Friday, June 27, 2014

Beware of Fiscal Year 2016

By Duane Goossen

The state budget that lawmakers have put in place for the fiscal year beginning July 1 is badly out of balance, making mid-year budget cuts the first order of business when the Kansas Legislature returns to session in January.  But as hard as it may be to make those cuts, an even bigger problem awaits—putting together a new budget for FY 2016.

Look at the situation in the State General Fund year by year:

FY 2014 (July 1, 2013 to June 30, 2014).  Revenue collections fell very sharply in FY 2014 as a result of dramatic tax policy changes in 2012.  When all of the numbers are finally tallied, spending will have exceeded receipts by about $350 million, cutting the state’s bank account in half.

FY 2015 (July 1, 2014 to June 30, 2015).  Lawmakers approved a budget for FY 2015 with spending set $322 million higher than the official revenue estimate, which essentially wipes out the rest of the bank account.  But that’s the best case scenario.  Given what we now know about revenue collections in FY 2014, the FY 2015 revenue estimate is almost certainly too high.  If revenue does not come in as estimated, spending must be cut to keep the bank balance above zero.

FY 2016 (July 1, 2015 to June 30, 2016).  Next January lawmakers will face setting a budget for FY 2016 at a time when the state is already set to spend over $300 million more than it takes in.   Spending pressures will only be upward from there.  Revenue will be flat or low growth.  The bank account will be empty.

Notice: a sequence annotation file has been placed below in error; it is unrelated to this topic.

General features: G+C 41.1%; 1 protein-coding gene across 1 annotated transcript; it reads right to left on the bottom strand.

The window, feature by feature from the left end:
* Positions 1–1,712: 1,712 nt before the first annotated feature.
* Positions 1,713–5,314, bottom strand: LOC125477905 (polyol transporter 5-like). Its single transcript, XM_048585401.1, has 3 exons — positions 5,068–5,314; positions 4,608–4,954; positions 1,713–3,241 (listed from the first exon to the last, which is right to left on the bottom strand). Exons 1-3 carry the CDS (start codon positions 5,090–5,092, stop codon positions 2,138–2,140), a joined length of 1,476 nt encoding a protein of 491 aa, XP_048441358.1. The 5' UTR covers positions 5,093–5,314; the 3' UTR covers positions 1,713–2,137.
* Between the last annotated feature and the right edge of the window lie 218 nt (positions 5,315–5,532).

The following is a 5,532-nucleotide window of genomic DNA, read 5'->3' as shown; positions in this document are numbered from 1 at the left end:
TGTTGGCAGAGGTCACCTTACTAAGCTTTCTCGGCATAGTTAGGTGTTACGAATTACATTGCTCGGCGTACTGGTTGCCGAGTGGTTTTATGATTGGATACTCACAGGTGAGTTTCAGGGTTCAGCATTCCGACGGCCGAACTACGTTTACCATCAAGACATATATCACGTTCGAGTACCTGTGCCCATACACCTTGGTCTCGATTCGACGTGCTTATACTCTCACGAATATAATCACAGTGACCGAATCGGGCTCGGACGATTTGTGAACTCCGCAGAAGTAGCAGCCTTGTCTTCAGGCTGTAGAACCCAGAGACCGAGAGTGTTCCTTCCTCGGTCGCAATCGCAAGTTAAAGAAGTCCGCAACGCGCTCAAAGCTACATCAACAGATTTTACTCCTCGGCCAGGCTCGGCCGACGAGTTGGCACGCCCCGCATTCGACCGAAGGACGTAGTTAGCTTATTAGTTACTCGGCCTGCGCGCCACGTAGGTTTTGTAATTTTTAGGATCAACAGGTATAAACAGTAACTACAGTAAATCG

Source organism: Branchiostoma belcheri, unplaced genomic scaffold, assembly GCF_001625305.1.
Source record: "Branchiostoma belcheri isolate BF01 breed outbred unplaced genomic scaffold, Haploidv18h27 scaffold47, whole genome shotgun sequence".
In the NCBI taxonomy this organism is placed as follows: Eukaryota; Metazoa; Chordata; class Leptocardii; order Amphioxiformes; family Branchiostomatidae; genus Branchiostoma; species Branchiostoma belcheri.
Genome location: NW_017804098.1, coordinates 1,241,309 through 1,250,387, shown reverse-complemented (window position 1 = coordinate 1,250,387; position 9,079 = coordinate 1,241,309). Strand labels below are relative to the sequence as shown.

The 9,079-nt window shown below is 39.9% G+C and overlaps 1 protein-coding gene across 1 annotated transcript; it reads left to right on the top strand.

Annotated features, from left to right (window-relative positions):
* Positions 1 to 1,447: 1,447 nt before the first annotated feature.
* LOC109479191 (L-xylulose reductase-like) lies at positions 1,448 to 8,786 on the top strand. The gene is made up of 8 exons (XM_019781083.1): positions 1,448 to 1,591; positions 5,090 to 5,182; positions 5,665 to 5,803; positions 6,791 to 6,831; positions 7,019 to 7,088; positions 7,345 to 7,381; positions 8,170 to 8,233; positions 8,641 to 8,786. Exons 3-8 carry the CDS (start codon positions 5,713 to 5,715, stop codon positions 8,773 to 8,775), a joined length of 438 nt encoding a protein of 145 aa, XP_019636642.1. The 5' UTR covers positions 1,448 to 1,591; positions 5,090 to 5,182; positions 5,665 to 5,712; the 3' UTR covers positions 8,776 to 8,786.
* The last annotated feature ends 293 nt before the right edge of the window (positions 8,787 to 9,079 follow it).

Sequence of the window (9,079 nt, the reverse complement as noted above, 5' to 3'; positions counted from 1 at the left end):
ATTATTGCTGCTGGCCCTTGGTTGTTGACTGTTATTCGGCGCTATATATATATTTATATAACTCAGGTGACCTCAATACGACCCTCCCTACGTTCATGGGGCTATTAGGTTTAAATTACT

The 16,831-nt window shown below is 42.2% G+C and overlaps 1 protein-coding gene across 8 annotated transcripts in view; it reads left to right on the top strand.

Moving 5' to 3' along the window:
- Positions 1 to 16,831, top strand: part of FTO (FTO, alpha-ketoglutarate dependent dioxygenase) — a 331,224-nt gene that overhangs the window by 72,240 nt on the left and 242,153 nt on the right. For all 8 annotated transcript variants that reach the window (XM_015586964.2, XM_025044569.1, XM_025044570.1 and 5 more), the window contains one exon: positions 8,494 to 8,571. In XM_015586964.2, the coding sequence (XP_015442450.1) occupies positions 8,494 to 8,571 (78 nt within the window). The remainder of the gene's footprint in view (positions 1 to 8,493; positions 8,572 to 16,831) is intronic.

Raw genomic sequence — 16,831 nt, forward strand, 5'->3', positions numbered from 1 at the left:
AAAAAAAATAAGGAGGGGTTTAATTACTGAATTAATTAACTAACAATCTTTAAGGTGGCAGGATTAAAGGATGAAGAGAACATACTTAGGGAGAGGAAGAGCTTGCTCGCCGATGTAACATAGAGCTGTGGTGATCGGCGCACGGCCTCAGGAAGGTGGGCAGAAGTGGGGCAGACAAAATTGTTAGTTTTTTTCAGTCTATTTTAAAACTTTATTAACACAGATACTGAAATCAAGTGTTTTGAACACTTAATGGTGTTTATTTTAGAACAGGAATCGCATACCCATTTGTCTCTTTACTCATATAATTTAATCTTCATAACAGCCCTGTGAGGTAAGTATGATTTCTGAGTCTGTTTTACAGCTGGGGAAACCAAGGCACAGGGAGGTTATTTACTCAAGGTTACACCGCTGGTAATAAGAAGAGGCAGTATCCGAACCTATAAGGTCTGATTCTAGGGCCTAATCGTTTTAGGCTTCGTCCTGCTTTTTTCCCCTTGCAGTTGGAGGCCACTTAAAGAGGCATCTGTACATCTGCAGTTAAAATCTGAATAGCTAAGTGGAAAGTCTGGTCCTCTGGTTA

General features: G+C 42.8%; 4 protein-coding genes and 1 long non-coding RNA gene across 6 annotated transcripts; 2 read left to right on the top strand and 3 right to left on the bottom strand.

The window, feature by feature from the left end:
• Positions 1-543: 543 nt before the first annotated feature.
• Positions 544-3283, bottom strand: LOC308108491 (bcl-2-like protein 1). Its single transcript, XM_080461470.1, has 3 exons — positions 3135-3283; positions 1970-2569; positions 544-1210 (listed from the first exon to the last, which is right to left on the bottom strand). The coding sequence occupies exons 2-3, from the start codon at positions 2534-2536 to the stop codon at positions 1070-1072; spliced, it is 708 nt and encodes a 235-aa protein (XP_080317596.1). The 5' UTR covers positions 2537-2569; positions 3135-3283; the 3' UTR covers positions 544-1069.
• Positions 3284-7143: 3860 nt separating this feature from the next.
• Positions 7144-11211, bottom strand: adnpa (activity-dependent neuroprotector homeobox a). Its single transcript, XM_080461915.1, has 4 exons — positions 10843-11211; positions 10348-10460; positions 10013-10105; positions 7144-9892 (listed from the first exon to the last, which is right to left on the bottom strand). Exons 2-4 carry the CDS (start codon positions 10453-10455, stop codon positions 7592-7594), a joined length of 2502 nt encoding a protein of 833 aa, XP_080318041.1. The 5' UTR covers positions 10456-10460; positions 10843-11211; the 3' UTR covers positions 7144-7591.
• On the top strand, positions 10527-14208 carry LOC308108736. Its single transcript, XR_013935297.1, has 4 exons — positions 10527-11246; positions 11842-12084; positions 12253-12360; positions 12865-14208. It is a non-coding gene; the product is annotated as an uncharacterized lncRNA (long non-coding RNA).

Spending pressures will be upward because of Kansas' Medicaid obligation and its Kansas Public EmploymentRetirement System (KPERS) obligation — both of which the state cannot avoid, because perpupil aid to public schools has been cut and needs to move back up, and because the state’s population and demand for quality services is growing.

Revenue will be flat or low growth because more income tax rate reductions are set to kick in.  The top rate has already dropped substantially, but in calendar year 2015 it will drop further from 4.8 percent to 4.6 percent.  The resulting revenue reduction hits full force in FY 2016.  The bottom rate drops from 3.0 percent to 2.7 percent in calendar year 2016, affecting revenue in the last half of FY 2016.




Somehow, spending and revenue will have to be equalized in FY 2016 just to keep the bank balance above zero.  However, financial prudence and state law call for the bank balance to be at 7.5 percent of expenditures, which is about $500 million, not zero.

The fallout from the tax policy sometimes termed the “Kansas experiment” is now hitting the Kansas budget hard and fast.  The state’s bond rating has been downgraded.  Short-term borrowing to pay bills is way up.  The state’s financial problems will become steadily more apparent.  Without a change of course, Kansas faces years of difficult budgets.

→ Have a question for Duane? Email: duanegoossen@gmail.com.

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